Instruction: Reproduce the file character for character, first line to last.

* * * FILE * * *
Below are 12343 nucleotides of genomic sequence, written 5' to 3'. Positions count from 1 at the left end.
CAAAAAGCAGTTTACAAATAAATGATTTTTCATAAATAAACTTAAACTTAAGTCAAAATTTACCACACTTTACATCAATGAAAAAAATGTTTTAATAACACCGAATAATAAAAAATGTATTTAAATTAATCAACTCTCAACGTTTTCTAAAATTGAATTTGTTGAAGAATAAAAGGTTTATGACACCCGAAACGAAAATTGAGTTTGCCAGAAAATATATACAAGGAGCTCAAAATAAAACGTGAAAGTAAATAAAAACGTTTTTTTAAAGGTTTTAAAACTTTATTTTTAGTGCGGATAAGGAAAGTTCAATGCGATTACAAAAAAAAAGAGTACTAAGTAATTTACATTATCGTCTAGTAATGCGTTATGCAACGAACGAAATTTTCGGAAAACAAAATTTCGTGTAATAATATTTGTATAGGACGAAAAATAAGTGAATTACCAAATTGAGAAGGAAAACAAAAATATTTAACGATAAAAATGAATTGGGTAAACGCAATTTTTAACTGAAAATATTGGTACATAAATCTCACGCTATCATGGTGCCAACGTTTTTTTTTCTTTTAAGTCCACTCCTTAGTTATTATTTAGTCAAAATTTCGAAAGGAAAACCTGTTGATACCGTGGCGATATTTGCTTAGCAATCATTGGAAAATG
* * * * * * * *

Below are 12343 nucleotides of genomic sequence, written 5' to 3'. Positions count from 1 at the left end.
CAAAAAGCAGTTTACAAATAAATGATTTTTCATAAATAAACTTAAACTTAAGTCAAAATTTACCACACTTTACATCAATGAAAAAAATGTTTTAATAACACCGAATAATAAAAAATGTATTTAAATTAATCAACTCTCAACGTTTTCTAAAATTGAATTTGTTGAAGAATAAAAGGTTTATGACACCCGAAACGAAAATTGAGTTTGCCAGAAAATATATACAAGGAGCTCAAAATAAAACGTGAAAGTAAATAAAAACGTTTTTTTAAAGGTTTTAAAACTTTATTTTTAGTGCGGATAAGGAAAGTTCAATGCGATTACAAAAAAAAAGAGTACTAAGTAATTTACATTATCGTCTAGTAATGCGTTATGCAACGAACGAAATTTTCGGAAAACAAAATTTCGTGTAATAATATTTGTATAGGACGAAAAATAAGTGAATTACCAAATTGAGAAGGAAAACAAAAATATTTAACGATAAAAATGAATTGGGTAAACGCAATTTTTAACTGAAAATATTGGTACATAAATCTCACGCTATCATGGTGCCAACGTTTTTTTTTCTTTTAAGTCCACTCCTTAGTTATTATTTAGTCAAAATTTCGAAAGGAAAACCTGTTGATACCGTGGCGATATTTGCTTAGCAATCATTGGAAAATG